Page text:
Pay No Attention to That John McCain Behind the Curtain
POSTED BY: Dennis DiClaudio
Eight years ago, when John McCain lost the GOP nomination to George W. Bush, a lot of reasonable liberals and reasonable conservatives were disheartened. The better man lost. No, scratch that; the way better man lost.
Or, at least, that was the general consensus.
Since then, we've been dismayed to watch the John McCain we thought we knew sidle up to Jerry Falwell, suck up to George Bush, turn his back on immigration reform and embrace "enhanced interrogation techniques" that had once disgusted him. It appeared as though McCain had lost his moral rudder and was getting pushed along by whatever political current he thought might best wash him up on the White House lawn.
But what if he never had a moral rudder to begin with? What if his harsh words for Falwell, Bush, nationalistic xenophobia and legalized torture were all just politicized components of his "maverick" image, "proof" of his willingness to buck the system and break away from his party? Meaningless gestures that he believed would lead to the White House to be dropped as soon as it became apparent that they were political baggage for a Republican?
Has this campaign changed John McCain? Or has it simply torn down the facade he'd erected around himself?
Andrew Sullivan got me thinking about all that this morning when he wrote...
[W]e have seen how he deals with what were once his principles.
Balancing the budget? He caved to Bush's tax cuts and proposes to increase the deficit more than a liberal Democrat in his first term. Torture? He agreed to the 2006 Military Commissions Act, thereby legalizing the very torture techniques that were once used against him. Climate change? He picked a veep who doesn't believe it's man-made. When people talk about this man's honor, they need to grapple with these facts.
If McCain is prepared to authorize the torture of other human beings, to do to others what was once done to him in order to help Karl Rove's 2006 election strategy, there is nothing deep down inside him but a desire for power, no line he won't cross.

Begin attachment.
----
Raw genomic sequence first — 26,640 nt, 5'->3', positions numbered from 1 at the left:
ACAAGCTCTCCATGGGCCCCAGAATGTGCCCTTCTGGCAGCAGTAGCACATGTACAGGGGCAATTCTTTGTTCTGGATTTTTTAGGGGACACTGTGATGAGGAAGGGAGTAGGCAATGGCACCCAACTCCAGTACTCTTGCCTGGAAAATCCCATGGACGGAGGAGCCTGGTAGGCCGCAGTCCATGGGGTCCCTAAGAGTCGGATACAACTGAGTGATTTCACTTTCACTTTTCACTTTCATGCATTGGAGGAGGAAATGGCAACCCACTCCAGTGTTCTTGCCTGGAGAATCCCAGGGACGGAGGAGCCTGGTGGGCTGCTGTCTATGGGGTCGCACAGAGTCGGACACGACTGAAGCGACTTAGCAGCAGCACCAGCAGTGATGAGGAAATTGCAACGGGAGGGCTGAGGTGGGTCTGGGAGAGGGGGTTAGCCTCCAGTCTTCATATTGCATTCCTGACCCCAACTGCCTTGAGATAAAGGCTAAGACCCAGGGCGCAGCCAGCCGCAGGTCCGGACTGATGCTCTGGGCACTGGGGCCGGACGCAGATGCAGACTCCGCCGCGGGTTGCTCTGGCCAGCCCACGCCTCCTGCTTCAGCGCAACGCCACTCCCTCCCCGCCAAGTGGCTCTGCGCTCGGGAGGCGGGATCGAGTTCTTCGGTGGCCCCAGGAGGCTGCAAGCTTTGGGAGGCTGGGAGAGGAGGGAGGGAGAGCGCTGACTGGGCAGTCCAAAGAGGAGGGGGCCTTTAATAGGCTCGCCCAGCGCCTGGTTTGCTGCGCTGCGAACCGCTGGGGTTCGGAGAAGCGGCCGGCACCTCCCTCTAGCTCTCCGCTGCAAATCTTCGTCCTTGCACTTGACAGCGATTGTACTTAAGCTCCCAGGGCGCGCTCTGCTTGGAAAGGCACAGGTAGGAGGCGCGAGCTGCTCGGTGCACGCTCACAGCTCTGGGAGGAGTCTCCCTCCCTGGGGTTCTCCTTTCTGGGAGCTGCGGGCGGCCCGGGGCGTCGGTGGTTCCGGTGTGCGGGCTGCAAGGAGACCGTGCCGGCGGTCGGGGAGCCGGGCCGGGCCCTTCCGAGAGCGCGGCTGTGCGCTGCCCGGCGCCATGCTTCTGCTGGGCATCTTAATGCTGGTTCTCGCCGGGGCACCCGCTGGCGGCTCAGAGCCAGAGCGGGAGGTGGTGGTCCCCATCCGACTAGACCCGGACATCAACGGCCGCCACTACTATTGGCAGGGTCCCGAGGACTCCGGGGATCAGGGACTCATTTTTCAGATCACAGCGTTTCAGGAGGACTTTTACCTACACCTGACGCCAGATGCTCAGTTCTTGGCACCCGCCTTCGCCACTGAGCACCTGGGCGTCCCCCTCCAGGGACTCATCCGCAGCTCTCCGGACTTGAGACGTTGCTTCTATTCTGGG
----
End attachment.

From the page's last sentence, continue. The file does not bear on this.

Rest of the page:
My view is that McCain has shown his character in this campaign: it's vicious, petty, lazy, reckless, vain and dishonorable. Campaigns do that. They reveal who someone really is.
Remember a few years ago when rumors were circulating that McCain had approached John Kerry about being his running mate? Rumors that John McCain denied in no uncertain -- and, quite often, angry -- terms. I think that a lot of people -- myself included -- took McCain at his word, because they believed him to be a relatively honorable man. Or, at least more honorable than most politicians. Certainly above out-and-out lying to the country's face.
Well, how many demonstrable lies has John McCain stated along the campaign trail so far? How many times has he stated things about his opponent or his running mate or denied things about his own campaign that went beyond differences of opinion? I'm talking straight-up untruths. How many times has he placed the well-being of the country second to the well-being of the McCain campaign?
Should we really still believe that John McCain -- honorable John McCain, maverick John McCain, straight-talker John McCain -- is beyond betraying his party and his conservative ideals to secure his place in history as a White House tenant?
Uh oh, I forgot to make any jokes in here.
Luckily, John McCain brought one along as his running mate and apparent successor. "Country First," ya know?